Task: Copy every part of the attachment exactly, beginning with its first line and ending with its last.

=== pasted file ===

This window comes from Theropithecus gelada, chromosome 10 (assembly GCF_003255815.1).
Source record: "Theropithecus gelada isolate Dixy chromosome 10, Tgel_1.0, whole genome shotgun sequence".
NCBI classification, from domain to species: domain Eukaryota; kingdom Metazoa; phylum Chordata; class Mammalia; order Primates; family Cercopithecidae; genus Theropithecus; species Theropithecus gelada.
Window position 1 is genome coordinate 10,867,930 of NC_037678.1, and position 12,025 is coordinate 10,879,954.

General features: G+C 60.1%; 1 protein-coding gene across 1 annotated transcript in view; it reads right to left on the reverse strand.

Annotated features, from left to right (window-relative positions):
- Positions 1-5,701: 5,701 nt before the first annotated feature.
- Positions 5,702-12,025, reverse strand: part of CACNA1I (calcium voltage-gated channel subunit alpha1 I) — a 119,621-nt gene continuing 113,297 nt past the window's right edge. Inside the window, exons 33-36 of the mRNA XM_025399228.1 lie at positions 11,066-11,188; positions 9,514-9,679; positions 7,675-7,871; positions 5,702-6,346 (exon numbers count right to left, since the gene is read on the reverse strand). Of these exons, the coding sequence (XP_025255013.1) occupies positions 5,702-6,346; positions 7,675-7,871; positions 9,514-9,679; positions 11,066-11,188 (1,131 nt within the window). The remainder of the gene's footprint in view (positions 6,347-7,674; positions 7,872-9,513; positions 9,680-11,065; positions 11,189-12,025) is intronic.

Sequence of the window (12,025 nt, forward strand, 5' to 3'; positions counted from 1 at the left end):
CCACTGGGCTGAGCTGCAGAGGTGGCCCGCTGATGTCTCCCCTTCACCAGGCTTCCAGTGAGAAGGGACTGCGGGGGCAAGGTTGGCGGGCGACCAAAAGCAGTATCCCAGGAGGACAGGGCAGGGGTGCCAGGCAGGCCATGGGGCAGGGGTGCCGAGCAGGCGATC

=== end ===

This window comes from Theropithecus gelada, chromosome 10 (assembly GCF_003255815.1).
Source record: "Theropithecus gelada isolate Dixy chromosome 10, Tgel_1.0, whole genome shotgun sequence".
NCBI classification, from domain to species: domain Eukaryota; kingdom Metazoa; phylum Chordata; class Mammalia; order Primates; family Cercopithecidae; genus Theropithecus; species Theropithecus gelada.
Window position 1 is genome coordinate 10,867,930 of NC_037678.1, and position 12,025 is coordinate 10,879,954.

General features: G+C 60.1%; 1 protein-coding gene across 1 annotated transcript in view; it reads right to left on the reverse strand.

Annotated features, from left to right (window-relative positions):
- Positions 1-5,701: 5,701 nt before the first annotated feature.
- Positions 5,702-12,025, reverse strand: part of CACNA1I (calcium voltage-gated channel subunit alpha1 I) — a 119,621-nt gene continuing 113,297 nt past the window's right edge. Inside the window, exons 33-36 of the mRNA XM_025399228.1 lie at positions 11,066-11,188; positions 9,514-9,679; positions 7,675-7,871; positions 5,702-6,346 (exon numbers count right to left, since the gene is read on the reverse strand). Of these exons, the coding sequence (XP_025255013.1) occupies positions 5,702-6,346; positions 7,675-7,871; positions 9,514-9,679; positions 11,066-11,188 (1,131 nt within the window). The remainder of the gene's footprint in view (positions 6,347-7,674; positions 7,872-9,513; positions 9,680-11,065; positions 11,189-12,025) is intronic.

Sequence of the window (12,025 nt, forward strand, 5' to 3'; positions counted from 1 at the left end):
CCACTGGGCTGAGCTGCAGAGGTGGCCCGCTGATGTCTCCCCTTCACCAGGCTTCCAGTGAGAAGGGACTGCGGGGGCAAGGTTGGCGGGCGACCAAAAGCAGTATCCCAGGAGGACAGGGCAGGGGTGCCAGGCAGGCCATGGGGCAGGGGTGCCGAGCAGGCGATC